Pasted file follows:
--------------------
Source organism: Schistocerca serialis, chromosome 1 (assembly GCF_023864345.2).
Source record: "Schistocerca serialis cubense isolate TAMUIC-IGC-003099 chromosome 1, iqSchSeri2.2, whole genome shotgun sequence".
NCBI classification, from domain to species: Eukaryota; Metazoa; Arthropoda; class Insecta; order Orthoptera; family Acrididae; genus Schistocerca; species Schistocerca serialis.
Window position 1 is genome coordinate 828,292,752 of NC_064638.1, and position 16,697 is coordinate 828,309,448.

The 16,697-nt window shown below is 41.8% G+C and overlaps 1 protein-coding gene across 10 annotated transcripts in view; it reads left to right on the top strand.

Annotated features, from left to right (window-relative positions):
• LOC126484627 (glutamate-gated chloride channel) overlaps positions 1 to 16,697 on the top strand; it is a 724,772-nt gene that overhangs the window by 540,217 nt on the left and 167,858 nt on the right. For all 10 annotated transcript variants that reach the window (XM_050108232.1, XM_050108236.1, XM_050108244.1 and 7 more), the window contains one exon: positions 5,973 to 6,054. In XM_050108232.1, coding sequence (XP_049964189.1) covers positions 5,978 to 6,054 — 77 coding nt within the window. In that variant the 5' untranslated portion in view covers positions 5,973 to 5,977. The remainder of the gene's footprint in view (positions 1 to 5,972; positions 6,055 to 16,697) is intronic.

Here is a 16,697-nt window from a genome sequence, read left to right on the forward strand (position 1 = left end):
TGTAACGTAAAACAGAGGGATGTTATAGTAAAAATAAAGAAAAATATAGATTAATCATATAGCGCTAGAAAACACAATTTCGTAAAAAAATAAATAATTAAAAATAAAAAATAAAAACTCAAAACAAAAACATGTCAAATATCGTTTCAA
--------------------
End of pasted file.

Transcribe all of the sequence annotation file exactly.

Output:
Source organism: Schistocerca serialis, chromosome 1 (assembly GCF_023864345.2).
Source record: "Schistocerca serialis cubense isolate TAMUIC-IGC-003099 chromosome 1, iqSchSeri2.2, whole genome shotgun sequence".
NCBI classification, from domain to species: Eukaryota; Metazoa; Arthropoda; class Insecta; order Orthoptera; family Acrididae; genus Schistocerca; species Schistocerca serialis.
Window position 1 is genome coordinate 828,292,752 of NC_064638.1, and position 16,697 is coordinate 828,309,448.

The 16,697-nt window shown below is 41.8% G+C and overlaps 1 protein-coding gene across 10 annotated transcripts in view; it reads left to right on the top strand.

Annotated features, from left to right (window-relative positions):
• LOC126484627 (glutamate-gated chloride channel) overlaps positions 1 to 16,697 on the top strand; it is a 724,772-nt gene that overhangs the window by 540,217 nt on the left and 167,858 nt on the right. For all 10 annotated transcript variants that reach the window (XM_050108232.1, XM_050108236.1, XM_050108244.1 and 7 more), the window contains one exon: positions 5,973 to 6,054. In XM_050108232.1, coding sequence (XP_049964189.1) covers positions 5,978 to 6,054 — 77 coding nt within the window. In that variant the 5' untranslated portion in view covers positions 5,973 to 5,977. The remainder of the gene's footprint in view (positions 1 to 5,972; positions 6,055 to 16,697) is intronic.

Here is a 16,697-nt window from a genome sequence, read left to right on the forward strand (position 1 = left end):
TGTAACGTAAAACAGAGGGATGTTATAGTAAAAATAAAGAAAAATATAGATTAATCATATAGCGCTAGAAAACACAATTTCGTAAAAAAATAAATAATTAAAAATAAAAAATAAAAACTCAAAACAAAAACATGTCAAATATCGTTTCAA